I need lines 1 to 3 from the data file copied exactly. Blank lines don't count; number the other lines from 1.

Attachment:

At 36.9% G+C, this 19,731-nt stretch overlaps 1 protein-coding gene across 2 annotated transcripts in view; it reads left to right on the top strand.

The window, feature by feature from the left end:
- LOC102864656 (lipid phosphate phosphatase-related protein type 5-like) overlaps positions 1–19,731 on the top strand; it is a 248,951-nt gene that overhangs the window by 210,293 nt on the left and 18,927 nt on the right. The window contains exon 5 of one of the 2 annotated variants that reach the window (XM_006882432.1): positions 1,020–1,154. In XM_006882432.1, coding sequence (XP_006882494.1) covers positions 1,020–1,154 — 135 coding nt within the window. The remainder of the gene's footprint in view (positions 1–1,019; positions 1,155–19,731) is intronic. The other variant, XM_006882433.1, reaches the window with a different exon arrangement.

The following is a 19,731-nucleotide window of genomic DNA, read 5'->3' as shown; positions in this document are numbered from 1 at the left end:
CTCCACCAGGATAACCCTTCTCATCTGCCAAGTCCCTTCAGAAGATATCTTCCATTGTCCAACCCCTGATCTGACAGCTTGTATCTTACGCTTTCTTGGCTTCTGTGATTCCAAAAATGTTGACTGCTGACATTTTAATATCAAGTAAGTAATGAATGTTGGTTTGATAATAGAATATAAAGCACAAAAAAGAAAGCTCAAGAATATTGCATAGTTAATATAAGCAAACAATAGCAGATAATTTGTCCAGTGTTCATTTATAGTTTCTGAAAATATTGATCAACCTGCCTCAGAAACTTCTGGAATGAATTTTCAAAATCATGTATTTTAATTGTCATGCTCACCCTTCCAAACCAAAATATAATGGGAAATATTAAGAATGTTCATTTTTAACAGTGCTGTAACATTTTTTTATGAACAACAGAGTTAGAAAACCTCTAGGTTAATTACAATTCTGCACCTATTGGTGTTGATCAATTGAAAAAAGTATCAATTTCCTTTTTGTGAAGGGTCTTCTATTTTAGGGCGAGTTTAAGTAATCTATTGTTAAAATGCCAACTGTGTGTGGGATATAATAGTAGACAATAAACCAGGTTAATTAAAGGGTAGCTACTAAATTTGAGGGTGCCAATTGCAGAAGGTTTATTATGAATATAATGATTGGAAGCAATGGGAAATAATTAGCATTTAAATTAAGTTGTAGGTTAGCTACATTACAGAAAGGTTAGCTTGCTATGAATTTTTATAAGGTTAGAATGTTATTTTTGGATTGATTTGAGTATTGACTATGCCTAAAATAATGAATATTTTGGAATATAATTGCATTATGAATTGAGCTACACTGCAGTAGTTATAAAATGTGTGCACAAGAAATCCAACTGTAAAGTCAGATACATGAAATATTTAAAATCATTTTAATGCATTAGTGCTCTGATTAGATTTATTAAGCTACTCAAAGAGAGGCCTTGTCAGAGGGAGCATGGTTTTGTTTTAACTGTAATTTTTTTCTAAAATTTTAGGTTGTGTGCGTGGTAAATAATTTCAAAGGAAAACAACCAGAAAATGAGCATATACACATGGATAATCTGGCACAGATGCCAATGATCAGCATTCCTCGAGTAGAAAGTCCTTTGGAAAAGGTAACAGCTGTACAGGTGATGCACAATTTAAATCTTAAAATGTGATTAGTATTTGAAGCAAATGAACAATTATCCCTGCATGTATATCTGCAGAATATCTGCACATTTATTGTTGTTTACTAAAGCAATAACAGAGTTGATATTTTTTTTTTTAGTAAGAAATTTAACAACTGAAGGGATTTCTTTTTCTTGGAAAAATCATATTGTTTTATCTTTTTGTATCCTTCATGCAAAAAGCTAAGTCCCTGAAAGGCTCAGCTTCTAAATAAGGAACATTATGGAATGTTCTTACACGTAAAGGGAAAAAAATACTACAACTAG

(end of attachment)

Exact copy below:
At 36.9% G+C, this 19,731-nt stretch overlaps 1 protein-coding gene across 2 annotated transcripts in view; it reads left to right on the top strand.

The window, feature by feature from the left end:
- LOC102864656 (lipid phosphate phosphatase-related protein type 5-like) overlaps positions 1–19,731 on the top strand; it is a 248,951-nt gene that overhangs the window by 210,293 nt on the left and 18,927 nt on the right. The window contains exon 5 of one of the 2 annotated variants that reach the window (XM_006882432.1): positions 1,020–1,154. In XM_006882432.1, coding sequence (XP_006882494.1) covers positions 1,020–1,154 — 135 coding nt within the window. The remainder of the gene's footprint in view (positions 1–1,019; positions 1,155–19,731) is intronic. The other variant, XM_006882433.1, reaches the window with a different exon arrangement.